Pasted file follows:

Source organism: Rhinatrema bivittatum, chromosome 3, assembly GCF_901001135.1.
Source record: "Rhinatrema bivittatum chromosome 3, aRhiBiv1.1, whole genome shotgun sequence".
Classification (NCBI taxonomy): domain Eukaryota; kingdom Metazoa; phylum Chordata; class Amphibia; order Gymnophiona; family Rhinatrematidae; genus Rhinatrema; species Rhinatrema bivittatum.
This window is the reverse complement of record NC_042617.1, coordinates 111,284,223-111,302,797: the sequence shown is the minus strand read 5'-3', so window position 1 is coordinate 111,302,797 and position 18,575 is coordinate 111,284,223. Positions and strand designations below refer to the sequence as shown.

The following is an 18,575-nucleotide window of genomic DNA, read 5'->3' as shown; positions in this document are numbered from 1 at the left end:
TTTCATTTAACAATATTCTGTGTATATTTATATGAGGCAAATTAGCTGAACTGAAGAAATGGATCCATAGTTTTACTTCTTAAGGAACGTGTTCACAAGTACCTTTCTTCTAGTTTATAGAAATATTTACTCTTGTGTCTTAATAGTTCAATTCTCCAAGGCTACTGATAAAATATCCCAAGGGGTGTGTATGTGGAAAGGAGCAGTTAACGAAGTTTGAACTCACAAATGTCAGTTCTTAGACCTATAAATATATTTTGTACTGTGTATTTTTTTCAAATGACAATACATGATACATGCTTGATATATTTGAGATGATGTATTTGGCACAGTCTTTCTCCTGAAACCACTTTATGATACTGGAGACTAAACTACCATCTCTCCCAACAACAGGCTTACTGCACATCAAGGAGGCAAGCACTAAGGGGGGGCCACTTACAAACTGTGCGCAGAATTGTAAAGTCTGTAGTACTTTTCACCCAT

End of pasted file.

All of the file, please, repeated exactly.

Source organism: Rhinatrema bivittatum, chromosome 3, assembly GCF_901001135.1.
Source record: "Rhinatrema bivittatum chromosome 3, aRhiBiv1.1, whole genome shotgun sequence".
Classification (NCBI taxonomy): domain Eukaryota; kingdom Metazoa; phylum Chordata; class Amphibia; order Gymnophiona; family Rhinatrematidae; genus Rhinatrema; species Rhinatrema bivittatum.
This window is the reverse complement of record NC_042617.1, coordinates 111,284,223-111,302,797: the sequence shown is the minus strand read 5'-3', so window position 1 is coordinate 111,302,797 and position 18,575 is coordinate 111,284,223. Positions and strand designations below refer to the sequence as shown.

The following is an 18,575-nucleotide window of genomic DNA, read 5'->3' as shown; positions in this document are numbered from 1 at the left end:
TTTCATTTAACAATATTCTGTGTATATTTATATGAGGCAAATTAGCTGAACTGAAGAAATGGATCCATAGTTTTACTTCTTAAGGAACGTGTTCACAAGTACCTTTCTTCTAGTTTATAGAAATATTTACTCTTGTGTCTTAATAGTTCAATTCTCCAAGGCTACTGATAAAATATCCCAAGGGGTGTGTATGTGGAAAGGAGCAGTTAACGAAGTTTGAACTCACAAATGTCAGTTCTTAGACCTATAAATATATTTTGTACTGTGTATTTTTTTCAAATGACAATACATGATACATGCTTGATATATTTGAGATGATGTATTTGGCACAGTCTTTCTCCTGAAACCACTTTATGATACTGGAGACTAAACTACCATCTCTCCCAACAACAGGCTTACTGCACATCAAGGAGGCAAGCACTAAGGGGGGGCCACTTACAAACTGTGCGCAGAATTGTAAAGTCTGTAGTACTTTTCACCCAT